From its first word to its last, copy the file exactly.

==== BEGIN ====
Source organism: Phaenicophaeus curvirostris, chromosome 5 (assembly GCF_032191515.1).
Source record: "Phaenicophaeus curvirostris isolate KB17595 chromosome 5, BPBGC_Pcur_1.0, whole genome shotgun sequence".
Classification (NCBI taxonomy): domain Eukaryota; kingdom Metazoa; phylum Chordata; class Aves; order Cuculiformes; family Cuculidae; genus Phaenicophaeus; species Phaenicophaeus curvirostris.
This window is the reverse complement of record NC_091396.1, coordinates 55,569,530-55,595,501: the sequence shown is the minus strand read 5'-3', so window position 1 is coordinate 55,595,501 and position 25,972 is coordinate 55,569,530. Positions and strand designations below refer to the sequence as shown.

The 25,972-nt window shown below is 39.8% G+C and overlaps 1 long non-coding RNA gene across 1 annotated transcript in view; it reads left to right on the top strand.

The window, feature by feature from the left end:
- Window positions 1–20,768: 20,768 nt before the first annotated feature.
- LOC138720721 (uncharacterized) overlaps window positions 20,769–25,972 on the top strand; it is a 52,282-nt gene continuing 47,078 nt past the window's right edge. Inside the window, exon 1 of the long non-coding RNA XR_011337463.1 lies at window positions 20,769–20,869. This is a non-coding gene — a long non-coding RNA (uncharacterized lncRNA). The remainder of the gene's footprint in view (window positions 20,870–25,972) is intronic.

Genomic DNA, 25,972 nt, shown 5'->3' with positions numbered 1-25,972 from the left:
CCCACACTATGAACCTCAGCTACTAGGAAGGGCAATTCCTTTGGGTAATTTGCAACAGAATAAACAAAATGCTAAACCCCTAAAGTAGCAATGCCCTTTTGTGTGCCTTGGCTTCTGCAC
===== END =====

Source organism: Phaenicophaeus curvirostris, chromosome 5 (assembly GCF_032191515.1).
Source record: "Phaenicophaeus curvirostris isolate KB17595 chromosome 5, BPBGC_Pcur_1.0, whole genome shotgun sequence".
Classification (NCBI taxonomy): domain Eukaryota; kingdom Metazoa; phylum Chordata; class Aves; order Cuculiformes; family Cuculidae; genus Phaenicophaeus; species Phaenicophaeus curvirostris.
This window is the reverse complement of record NC_091396.1, coordinates 55,569,530-55,595,501: the sequence shown is the minus strand read 5'-3', so window position 1 is coordinate 55,595,501 and position 25,972 is coordinate 55,569,530. Positions and strand designations below refer to the sequence as shown.

The 25,972-nt window shown below is 39.8% G+C and overlaps 1 long non-coding RNA gene across 1 annotated transcript in view; it reads left to right on the top strand.

The window, feature by feature from the left end:
- Window positions 1–20,768: 20,768 nt before the first annotated feature.
- LOC138720721 (uncharacterized) overlaps window positions 20,769–25,972 on the top strand; it is a 52,282-nt gene continuing 47,078 nt past the window's right edge. Inside the window, exon 1 of the long non-coding RNA XR_011337463.1 lies at window positions 20,769–20,869. This is a non-coding gene — a long non-coding RNA (uncharacterized lncRNA). The remainder of the gene's footprint in view (window positions 20,870–25,972) is intronic.

Genomic DNA, 25,972 nt, shown 5'->3' with positions numbered 1-25,972 from the left:
CCCACACTATGAACCTCAGCTACTAGGAAGGGCAATTCCTTTGGGTAATTTGCAACAGAATAAACAAAATGCTAAACCCCTAAAGTAGCAATGCCCTTTTGTGTGCCTTGGCTTCTGCAC